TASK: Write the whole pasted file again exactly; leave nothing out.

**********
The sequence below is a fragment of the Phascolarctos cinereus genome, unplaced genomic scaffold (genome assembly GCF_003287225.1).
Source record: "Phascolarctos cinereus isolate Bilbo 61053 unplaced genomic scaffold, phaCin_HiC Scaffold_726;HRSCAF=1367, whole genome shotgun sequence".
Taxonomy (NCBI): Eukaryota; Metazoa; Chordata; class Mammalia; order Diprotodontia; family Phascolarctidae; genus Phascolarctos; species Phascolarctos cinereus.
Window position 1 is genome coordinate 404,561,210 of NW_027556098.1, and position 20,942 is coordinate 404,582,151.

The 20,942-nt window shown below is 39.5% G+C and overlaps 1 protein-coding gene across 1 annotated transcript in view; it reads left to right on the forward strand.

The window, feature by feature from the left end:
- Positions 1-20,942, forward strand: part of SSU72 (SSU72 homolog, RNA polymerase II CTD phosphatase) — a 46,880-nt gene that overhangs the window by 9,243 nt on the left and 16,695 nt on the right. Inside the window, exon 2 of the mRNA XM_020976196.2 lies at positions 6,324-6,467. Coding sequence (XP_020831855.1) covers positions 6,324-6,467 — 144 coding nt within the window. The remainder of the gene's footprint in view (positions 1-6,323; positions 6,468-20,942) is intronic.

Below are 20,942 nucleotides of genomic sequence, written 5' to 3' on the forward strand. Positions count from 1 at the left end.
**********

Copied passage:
The sequence below is a fragment of the Phascolarctos cinereus genome, unplaced genomic scaffold (genome assembly GCF_003287225.1).
Source record: "Phascolarctos cinereus isolate Bilbo 61053 unplaced genomic scaffold, phaCin_HiC Scaffold_726;HRSCAF=1367, whole genome shotgun sequence".
Taxonomy (NCBI): Eukaryota; Metazoa; Chordata; class Mammalia; order Diprotodontia; family Phascolarctidae; genus Phascolarctos; species Phascolarctos cinereus.
Window position 1 is genome coordinate 404,561,210 of NW_027556098.1, and position 20,942 is coordinate 404,582,151.

The 20,942-nt window shown below is 39.5% G+C and overlaps 1 protein-coding gene across 1 annotated transcript in view; it reads left to right on the forward strand.

The window, feature by feature from the left end:
- Positions 1-20,942, forward strand: part of SSU72 (SSU72 homolog, RNA polymerase II CTD phosphatase) — a 46,880-nt gene that overhangs the window by 9,243 nt on the left and 16,695 nt on the right. Inside the window, exon 2 of the mRNA XM_020976196.2 lies at positions 6,324-6,467. Coding sequence (XP_020831855.1) covers positions 6,324-6,467 — 144 coding nt within the window. The remainder of the gene's footprint in view (positions 1-6,323; positions 6,468-20,942) is intronic.

Below are 20,942 nucleotides of genomic sequence, written 5' to 3' on the forward strand. Positions count from 1 at the left end.